Five Falsehoods Taught as Fact in School

By Emilie R.:

Not everything we learn in school is 100% true. There is an endless list of claims and theories out there that used to be considered facts, but are now merely misconceptions. So why are these still being taught to us in school as concrete fact? Most of these things have been disproven very recently; our textbooks from the 80s have not been updated, nor have the curriculum or the brains of our teachers. Granted, constantly-changing evidence does not make it easy to keep up with what’s fact and what’s not anymore, but to ensure that these misconceptions don’t keep getting passed on, it is important to keep up with new evidence. For starters, here’s a list of five of the most common misconceptions still taught in school.

1.     There are five senses

The amount of senses is subjective, and varies depending on who’s asked, but there are certainly not five of them. Sure, there’s touch, sight, hearing, taste, and smell, but what about temperature, balance, or pain? Just human eyes alone contain four different sensory receptors.

2.     Different parts of the tongue sense different flavours

The idea of there being different flavours sensed from different parts of the tongue arose from a misinterpretation of research done in the 19th century. We actually taste everything the same way with all parts of the tongue. So unfortunately, the “taste map of the tongue” that you learned about in elementary school was a complete and utter sham.

3.     Napoleon was short

Most of us learned at some point in history class that Napoleon Bonaparte was very short. In reality, he was five feet, seven inches; quite tall for a Frenchman of his time. This misconception came about because of confusion between the British inch and the French “pouce”, which is longer. The British thought he was only about five feet, three inches, and took delight in depicting him in British propaganda posters as a tiny man.

4.     Thomas Edison invented the light bulb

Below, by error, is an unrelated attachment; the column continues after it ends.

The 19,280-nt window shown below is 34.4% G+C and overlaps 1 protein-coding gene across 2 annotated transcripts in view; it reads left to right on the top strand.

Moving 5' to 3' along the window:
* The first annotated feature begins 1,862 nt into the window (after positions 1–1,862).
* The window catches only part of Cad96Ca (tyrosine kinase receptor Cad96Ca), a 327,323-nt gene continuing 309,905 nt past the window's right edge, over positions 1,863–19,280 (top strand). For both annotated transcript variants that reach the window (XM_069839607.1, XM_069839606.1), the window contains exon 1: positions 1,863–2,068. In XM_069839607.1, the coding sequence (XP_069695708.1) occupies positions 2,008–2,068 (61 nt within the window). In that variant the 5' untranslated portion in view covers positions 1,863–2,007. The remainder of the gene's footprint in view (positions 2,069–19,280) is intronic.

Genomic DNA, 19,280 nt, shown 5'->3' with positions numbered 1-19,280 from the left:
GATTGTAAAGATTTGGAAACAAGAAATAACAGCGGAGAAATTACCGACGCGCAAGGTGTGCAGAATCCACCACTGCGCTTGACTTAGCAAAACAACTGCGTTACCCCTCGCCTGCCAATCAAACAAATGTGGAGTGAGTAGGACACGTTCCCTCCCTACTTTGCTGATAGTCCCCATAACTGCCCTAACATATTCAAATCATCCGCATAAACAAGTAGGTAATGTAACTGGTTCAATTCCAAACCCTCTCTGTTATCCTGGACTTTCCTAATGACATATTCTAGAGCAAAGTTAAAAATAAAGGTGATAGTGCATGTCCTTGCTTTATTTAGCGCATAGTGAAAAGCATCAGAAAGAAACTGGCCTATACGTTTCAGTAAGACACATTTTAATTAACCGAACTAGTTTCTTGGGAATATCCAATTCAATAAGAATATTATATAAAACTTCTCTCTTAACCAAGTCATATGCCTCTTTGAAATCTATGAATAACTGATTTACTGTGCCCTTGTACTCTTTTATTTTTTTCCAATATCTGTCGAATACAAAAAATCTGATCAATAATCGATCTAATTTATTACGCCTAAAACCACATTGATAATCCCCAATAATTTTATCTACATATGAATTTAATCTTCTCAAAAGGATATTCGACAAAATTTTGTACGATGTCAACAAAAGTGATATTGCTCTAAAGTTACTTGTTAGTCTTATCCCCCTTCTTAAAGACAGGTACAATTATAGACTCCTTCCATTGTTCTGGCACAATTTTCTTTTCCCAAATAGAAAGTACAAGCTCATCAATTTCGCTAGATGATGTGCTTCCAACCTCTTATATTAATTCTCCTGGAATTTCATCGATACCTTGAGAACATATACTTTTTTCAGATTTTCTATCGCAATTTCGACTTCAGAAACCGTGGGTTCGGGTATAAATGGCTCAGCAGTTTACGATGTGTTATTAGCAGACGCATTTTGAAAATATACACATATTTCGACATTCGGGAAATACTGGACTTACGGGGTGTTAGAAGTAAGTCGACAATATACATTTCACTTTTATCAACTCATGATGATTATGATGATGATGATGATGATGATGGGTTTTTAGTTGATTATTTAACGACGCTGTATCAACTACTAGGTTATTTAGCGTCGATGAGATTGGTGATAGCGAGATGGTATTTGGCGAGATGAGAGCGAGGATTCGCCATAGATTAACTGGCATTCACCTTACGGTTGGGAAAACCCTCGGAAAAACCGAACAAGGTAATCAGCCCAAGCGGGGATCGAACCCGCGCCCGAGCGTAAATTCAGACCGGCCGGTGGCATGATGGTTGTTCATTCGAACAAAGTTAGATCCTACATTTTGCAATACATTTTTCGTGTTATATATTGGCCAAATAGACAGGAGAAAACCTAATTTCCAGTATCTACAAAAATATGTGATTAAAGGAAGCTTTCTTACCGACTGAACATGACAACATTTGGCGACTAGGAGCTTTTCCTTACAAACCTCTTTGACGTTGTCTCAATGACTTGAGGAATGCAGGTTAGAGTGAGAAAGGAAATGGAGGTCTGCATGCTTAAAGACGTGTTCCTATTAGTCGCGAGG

Thomas Edison did not invent the light bulb, but he did buy the patent for it from the Canadian inventor, Henry Woodward. Why is this man’s name not pounded into our brains by teachers? He was Canadian! We should be insanely proud and patriotic towards him. Instead, Edison is mostly accredited with inventing the light bulb, which, to be fair, he did improve, but he didn’t invent it originally. That’s like saying Henry Ford invented the automobile.

5.     Toilet water flushes in different directions in different hemispheres

The fact that toilet water in the southern hemisphere goes counter-clockwise while toilet water in the northern hemisphere goes clockwise is something that is often taught when learning about the Coriolis effect in science class. This too is a complete falsehood. The direction toilet water flushes may be different in some places, but it is only dependent on the plumbing of the toilet itself and has absolutely nothing to do with the Coriolis effect.

 

Not everything taught in school is fact, so don’t be so quick to believe anything your teacher tells you, or anything you read in your textbook. The next time your teacher says something you know is false, don’t hesitate to raise your hand and be the obnoxious kid in the class correcting them; your classmates may learn something from you.

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